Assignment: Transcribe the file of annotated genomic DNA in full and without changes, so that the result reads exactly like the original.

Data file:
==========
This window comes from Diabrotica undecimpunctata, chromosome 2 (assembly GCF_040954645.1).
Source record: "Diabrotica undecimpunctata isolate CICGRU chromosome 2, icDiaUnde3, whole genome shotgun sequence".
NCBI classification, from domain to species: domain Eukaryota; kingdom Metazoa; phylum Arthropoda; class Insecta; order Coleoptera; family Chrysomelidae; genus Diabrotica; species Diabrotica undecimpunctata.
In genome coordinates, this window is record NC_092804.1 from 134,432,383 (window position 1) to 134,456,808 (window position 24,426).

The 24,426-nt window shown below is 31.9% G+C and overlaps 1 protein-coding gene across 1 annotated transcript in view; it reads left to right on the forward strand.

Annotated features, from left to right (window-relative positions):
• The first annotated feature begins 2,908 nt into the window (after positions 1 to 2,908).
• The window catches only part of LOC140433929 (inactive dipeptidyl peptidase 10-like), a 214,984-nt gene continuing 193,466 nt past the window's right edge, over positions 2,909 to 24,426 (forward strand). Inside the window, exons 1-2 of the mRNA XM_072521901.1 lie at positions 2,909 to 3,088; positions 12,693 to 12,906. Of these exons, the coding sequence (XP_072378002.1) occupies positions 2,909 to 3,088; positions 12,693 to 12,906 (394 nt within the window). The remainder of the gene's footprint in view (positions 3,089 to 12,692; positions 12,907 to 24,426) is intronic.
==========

This window comes from Diabrotica undecimpunctata, chromosome 2 (assembly GCF_040954645.1).
Source record: "Diabrotica undecimpunctata isolate CICGRU chromosome 2, icDiaUnde3, whole genome shotgun sequence".
NCBI classification, from domain to species: domain Eukaryota; kingdom Metazoa; phylum Arthropoda; class Insecta; order Coleoptera; family Chrysomelidae; genus Diabrotica; species Diabrotica undecimpunctata.
In genome coordinates, this window is record NC_092804.1 from 134,432,383 (window position 1) to 134,456,808 (window position 24,426).

The 24,426-nt window shown below is 31.9% G+C and overlaps 1 protein-coding gene across 1 annotated transcript in view; it reads left to right on the forward strand.

Annotated features, from left to right (window-relative positions):
• The first annotated feature begins 2,908 nt into the window (after positions 1 to 2,908).
• The window catches only part of LOC140433929 (inactive dipeptidyl peptidase 10-like), a 214,984-nt gene continuing 193,466 nt past the window's right edge, over positions 2,909 to 24,426 (forward strand). Inside the window, exons 1-2 of the mRNA XM_072521901.1 lie at positions 2,909 to 3,088; positions 12,693 to 12,906. Of these exons, the coding sequence (XP_072378002.1) occupies positions 2,909 to 3,088; positions 12,693 to 12,906 (394 nt within the window). The remainder of the gene's footprint in view (positions 3,089 to 12,692; positions 12,907 to 24,426) is intronic.